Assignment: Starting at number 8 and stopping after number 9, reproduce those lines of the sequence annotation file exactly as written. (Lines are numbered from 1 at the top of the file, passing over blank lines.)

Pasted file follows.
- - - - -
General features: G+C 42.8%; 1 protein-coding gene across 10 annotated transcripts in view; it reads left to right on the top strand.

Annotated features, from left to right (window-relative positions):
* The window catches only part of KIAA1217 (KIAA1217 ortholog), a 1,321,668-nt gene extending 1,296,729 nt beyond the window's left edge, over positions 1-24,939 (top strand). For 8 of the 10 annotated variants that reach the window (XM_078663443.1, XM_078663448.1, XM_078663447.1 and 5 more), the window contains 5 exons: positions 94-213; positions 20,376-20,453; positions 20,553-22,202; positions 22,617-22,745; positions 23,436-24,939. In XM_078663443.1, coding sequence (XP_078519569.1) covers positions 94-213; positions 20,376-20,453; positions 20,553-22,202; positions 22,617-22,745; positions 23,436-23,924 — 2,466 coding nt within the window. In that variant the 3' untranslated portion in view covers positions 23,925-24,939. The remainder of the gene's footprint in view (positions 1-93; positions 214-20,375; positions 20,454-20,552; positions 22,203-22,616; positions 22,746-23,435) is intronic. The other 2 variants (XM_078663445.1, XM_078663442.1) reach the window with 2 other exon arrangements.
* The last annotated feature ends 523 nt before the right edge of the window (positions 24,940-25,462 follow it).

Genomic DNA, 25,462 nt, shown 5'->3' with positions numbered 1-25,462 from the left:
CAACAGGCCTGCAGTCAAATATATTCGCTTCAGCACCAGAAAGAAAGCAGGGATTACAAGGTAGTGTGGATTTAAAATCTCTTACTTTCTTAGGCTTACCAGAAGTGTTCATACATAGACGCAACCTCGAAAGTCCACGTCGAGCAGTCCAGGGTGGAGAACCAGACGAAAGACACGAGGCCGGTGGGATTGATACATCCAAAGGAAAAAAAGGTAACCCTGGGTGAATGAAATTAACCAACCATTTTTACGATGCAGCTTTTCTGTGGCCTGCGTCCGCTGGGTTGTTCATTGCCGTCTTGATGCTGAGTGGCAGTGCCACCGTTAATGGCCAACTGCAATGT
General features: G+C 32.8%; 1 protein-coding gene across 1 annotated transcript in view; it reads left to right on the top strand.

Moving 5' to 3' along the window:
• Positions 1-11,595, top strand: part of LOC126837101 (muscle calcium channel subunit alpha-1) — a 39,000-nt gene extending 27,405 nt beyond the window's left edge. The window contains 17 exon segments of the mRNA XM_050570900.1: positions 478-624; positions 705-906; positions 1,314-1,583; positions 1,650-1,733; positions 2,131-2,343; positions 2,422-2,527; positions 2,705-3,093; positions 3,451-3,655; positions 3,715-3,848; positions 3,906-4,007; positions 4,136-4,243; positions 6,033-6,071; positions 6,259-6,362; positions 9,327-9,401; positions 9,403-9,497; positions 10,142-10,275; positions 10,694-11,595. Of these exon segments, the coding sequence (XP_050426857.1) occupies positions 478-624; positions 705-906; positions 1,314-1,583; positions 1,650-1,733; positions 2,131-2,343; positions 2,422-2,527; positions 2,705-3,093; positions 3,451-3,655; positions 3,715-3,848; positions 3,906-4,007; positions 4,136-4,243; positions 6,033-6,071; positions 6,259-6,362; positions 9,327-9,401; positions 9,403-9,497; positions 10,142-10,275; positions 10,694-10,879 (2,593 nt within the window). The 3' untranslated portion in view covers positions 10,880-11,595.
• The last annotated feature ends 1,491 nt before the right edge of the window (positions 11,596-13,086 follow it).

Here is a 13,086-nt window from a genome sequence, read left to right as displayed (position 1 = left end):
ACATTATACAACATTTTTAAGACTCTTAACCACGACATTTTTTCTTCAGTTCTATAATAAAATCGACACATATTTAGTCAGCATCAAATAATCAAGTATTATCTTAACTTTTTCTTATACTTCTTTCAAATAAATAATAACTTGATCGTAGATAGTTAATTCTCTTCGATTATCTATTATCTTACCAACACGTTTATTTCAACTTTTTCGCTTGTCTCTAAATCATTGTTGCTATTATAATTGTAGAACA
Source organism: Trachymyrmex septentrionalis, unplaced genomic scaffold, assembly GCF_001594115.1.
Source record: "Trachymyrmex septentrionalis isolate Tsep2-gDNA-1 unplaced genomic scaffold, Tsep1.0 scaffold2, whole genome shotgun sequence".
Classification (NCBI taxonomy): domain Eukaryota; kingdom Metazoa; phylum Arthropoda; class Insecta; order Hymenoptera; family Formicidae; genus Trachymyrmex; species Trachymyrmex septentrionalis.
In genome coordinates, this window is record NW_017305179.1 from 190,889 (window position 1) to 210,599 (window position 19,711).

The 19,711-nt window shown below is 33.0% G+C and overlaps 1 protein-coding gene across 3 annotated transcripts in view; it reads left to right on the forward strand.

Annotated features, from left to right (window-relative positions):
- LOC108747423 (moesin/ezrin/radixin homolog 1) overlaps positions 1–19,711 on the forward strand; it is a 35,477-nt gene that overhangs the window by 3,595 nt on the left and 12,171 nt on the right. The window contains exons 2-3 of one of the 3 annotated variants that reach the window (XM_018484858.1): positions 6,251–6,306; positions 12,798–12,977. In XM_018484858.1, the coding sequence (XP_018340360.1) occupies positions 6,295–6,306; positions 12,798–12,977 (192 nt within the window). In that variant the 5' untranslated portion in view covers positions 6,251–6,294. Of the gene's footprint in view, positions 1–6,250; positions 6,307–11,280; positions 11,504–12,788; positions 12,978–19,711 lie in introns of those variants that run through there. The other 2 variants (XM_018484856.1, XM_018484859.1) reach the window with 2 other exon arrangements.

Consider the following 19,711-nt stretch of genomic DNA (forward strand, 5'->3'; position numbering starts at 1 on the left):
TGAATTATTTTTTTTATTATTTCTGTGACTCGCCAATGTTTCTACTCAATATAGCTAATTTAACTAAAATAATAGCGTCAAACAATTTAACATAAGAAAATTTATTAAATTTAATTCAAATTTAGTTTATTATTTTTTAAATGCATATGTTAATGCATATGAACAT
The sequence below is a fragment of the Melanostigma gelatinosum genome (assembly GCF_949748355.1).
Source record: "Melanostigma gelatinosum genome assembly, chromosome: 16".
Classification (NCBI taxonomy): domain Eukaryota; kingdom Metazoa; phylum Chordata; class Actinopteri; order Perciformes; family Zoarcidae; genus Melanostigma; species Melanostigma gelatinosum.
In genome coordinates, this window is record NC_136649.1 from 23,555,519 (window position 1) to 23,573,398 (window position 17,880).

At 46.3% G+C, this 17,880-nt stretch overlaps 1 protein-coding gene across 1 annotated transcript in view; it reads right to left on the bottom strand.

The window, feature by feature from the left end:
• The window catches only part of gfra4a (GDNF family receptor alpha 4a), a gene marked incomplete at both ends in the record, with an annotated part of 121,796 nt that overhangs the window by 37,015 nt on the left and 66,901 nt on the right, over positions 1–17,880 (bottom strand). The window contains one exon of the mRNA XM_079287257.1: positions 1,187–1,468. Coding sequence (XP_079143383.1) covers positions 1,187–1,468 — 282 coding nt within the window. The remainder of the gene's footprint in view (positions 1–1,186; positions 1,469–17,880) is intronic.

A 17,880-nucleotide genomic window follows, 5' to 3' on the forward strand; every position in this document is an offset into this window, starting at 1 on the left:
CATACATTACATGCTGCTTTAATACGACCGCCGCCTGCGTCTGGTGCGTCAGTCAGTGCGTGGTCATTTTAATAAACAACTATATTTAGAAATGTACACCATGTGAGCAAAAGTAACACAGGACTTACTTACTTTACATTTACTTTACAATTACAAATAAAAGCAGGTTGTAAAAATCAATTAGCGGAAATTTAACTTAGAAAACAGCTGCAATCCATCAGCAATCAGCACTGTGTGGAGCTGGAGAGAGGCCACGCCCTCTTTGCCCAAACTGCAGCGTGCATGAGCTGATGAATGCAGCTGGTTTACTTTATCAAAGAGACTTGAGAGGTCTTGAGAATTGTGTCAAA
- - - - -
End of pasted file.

Moving 5' to 3' along the window:
• Positions 1-11,595, top strand: part of LOC126837101 (muscle calcium channel subunit alpha-1) — a 39,000-nt gene extending 27,405 nt beyond the window's left edge. The window contains 17 exon segments of the mRNA XM_050570900.1: positions 478-624; positions 705-906; positions 1,314-1,583; positions 1,650-1,733; positions 2,131-2,343; positions 2,422-2,527; positions 2,705-3,093; positions 3,451-3,655; positions 3,715-3,848; positions 3,906-4,007; positions 4,136-4,243; positions 6,033-6,071; positions 6,259-6,362; positions 9,327-9,401; positions 9,403-9,497; positions 10,142-10,275; positions 10,694-11,595. Of these exon segments, the coding sequence (XP_050426857.1) occupies positions 478-624; positions 705-906; positions 1,314-1,583; positions 1,650-1,733; positions 2,131-2,343; positions 2,422-2,527; positions 2,705-3,093; positions 3,451-3,655; positions 3,715-3,848; positions 3,906-4,007; positions 4,136-4,243; positions 6,033-6,071; positions 6,259-6,362; positions 9,327-9,401; positions 9,403-9,497; positions 10,142-10,275; positions 10,694-10,879 (2,593 nt within the window). The 3' untranslated portion in view covers positions 10,880-11,595.